(Modeling assumptions) One of the main assumptions underlying the present and most existing thermo-mechanical PBFAM models is that mechanical stresses in the (open-surface) powder and melt phase domains are negligible. This behavior is approximated by applying a simple elastic constitutive law to these phases, with stiffness parameters that are considerably lower as compared to the solid phase, i.e., \(E_p , E_m \ll E s\) . In practice, this approximation turns out to result in moderate, i.e., limited, strains, since the deformation of these powder and melt domains is mostly kinematically controlled by the motion of the significantly stiffer solid phase domains, thus yielding only small stress contributions as desired. Moreover, as compared to approaches exactly satisfying the zero-stress assumption in powder and melt, no additional means are required for tracking and discretization of sharp interfaces inside elements. Note, the assumption that thermal strains exist also in the powder and melt phase, and are equal to thermal strains in the solid phase, has been made for simplicity here. This assumption is neither necessary nor has it a significant influence on the resulting residual stresses due to the low stiffness of these phases and the definition of reference strains (21), which ensures that newly created solid material is stress-free. Further, we assume that from the beginning powder already has the volume and density it would have after consolidation, which has to be accounted for by defining correspondingly decreased layer thicknesses. Modeling solidification shrinkage, i.e., a density increase when powder consolidates, is deemed unnecessary due to the free surface at the top of the currently processed power layer, which allows for (approximately) stress-free consolidation and shrinkage in thickness direction when the powder melts.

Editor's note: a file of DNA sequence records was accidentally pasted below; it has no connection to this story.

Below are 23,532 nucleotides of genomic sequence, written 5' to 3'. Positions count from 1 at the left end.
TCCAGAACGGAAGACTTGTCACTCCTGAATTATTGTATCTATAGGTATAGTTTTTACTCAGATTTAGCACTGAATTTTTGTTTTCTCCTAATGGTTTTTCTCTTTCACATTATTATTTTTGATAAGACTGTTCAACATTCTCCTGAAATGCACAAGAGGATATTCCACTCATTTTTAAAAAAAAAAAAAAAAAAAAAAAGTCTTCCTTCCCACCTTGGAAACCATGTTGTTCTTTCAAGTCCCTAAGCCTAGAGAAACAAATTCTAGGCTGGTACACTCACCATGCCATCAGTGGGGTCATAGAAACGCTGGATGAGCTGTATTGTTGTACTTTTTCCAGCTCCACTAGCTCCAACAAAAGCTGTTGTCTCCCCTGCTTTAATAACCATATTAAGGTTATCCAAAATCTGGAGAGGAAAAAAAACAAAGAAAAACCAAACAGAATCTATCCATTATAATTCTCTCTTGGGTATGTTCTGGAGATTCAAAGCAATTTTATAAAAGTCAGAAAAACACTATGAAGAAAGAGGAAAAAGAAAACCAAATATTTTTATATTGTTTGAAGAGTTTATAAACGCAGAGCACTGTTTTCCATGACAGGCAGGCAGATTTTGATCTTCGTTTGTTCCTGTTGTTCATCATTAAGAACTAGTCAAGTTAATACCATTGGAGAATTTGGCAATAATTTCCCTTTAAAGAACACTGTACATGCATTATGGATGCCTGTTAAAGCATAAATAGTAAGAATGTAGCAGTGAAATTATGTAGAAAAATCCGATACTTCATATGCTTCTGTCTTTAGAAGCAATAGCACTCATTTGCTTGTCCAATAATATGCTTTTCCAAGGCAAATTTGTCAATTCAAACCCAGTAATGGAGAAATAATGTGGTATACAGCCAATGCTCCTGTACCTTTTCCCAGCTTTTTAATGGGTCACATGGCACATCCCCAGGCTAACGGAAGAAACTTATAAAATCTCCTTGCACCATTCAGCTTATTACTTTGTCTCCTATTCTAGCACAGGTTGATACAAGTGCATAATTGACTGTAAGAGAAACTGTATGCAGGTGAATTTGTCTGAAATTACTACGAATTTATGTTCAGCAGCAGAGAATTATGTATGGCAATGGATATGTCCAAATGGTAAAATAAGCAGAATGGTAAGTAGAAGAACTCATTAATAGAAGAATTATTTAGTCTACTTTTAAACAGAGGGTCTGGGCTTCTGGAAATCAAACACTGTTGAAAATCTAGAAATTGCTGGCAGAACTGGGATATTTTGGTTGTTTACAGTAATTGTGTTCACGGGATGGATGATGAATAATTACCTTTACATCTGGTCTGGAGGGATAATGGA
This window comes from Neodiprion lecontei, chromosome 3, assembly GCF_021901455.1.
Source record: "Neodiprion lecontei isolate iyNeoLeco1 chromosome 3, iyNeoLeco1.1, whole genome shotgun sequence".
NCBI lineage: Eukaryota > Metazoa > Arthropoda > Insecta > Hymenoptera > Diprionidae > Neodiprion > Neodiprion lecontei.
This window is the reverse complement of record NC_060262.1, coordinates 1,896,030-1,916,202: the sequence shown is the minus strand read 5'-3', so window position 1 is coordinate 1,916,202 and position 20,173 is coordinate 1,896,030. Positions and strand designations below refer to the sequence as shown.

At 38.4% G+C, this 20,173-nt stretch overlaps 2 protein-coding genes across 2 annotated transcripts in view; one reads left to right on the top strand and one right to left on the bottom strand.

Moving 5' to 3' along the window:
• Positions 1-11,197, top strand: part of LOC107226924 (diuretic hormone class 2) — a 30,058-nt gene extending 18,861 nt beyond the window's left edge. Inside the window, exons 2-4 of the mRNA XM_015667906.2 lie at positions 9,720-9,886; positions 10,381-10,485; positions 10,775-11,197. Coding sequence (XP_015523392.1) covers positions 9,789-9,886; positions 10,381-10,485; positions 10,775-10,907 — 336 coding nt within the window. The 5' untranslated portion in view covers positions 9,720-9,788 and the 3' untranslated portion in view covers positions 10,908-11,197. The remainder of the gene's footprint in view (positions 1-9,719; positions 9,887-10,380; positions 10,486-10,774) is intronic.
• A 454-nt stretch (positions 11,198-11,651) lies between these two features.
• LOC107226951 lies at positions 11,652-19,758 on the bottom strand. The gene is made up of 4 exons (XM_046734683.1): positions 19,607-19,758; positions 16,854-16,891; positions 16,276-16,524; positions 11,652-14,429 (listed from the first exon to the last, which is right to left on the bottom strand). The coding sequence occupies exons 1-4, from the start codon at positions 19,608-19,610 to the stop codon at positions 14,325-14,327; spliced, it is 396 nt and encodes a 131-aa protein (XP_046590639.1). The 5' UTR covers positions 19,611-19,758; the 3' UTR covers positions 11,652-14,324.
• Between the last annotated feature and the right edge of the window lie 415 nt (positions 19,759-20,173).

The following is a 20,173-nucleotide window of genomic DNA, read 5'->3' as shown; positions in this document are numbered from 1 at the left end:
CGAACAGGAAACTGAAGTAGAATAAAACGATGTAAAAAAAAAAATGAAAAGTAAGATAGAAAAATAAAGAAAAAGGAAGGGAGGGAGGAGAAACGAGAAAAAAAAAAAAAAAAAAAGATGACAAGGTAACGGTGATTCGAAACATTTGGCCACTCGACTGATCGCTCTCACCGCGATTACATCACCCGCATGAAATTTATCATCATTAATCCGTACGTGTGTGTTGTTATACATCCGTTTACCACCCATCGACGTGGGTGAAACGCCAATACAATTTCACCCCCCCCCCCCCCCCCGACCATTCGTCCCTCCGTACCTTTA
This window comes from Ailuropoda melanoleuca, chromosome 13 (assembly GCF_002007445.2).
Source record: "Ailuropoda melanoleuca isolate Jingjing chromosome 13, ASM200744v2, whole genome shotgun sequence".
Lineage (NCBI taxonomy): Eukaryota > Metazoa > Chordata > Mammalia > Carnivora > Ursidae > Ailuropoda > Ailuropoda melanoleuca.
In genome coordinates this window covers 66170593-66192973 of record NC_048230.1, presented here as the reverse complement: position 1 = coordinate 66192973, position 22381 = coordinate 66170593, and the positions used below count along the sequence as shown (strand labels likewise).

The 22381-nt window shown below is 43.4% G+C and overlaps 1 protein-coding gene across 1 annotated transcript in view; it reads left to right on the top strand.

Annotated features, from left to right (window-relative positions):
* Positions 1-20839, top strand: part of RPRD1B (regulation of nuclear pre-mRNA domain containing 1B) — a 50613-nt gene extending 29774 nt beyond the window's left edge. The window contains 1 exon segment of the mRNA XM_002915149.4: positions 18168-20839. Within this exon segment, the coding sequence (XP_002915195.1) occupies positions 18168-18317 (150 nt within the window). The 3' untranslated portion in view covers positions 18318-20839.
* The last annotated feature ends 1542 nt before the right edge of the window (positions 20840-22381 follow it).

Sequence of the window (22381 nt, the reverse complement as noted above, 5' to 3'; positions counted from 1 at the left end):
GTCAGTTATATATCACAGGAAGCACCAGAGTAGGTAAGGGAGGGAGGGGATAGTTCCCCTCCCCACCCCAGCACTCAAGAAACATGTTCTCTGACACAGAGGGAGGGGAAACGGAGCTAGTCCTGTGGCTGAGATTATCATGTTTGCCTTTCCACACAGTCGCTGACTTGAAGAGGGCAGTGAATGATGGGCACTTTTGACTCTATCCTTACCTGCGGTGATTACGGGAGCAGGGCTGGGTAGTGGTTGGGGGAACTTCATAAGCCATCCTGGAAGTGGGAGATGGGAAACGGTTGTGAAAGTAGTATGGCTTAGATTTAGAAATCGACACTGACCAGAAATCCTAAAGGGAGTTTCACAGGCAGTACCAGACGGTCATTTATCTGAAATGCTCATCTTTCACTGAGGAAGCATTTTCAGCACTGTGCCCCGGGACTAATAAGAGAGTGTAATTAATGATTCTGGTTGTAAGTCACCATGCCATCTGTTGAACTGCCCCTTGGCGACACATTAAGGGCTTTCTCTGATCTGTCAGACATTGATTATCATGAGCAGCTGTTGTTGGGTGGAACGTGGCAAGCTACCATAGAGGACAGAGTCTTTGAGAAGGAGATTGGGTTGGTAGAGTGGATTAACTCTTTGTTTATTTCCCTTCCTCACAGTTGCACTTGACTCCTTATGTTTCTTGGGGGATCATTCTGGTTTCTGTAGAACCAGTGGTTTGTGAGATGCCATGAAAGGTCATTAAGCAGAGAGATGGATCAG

The irreversibility of phase change and the reference strain (21) make the material behavior non-conservative. While the proposed approach is very general and can be combined with arbitrary (standard) solid material laws, e.g., elasto-plasticity, we purposefully restrict ourselves to purely elastic solid material behavior in the studied examples. In this scenario, the proposed reference strain term is the only non-conservative contribution to the overall material model, underlining that the creation of a stress-free state at solidification start is the most significant non-conservative aspect of the overall thermo-mechanical problem.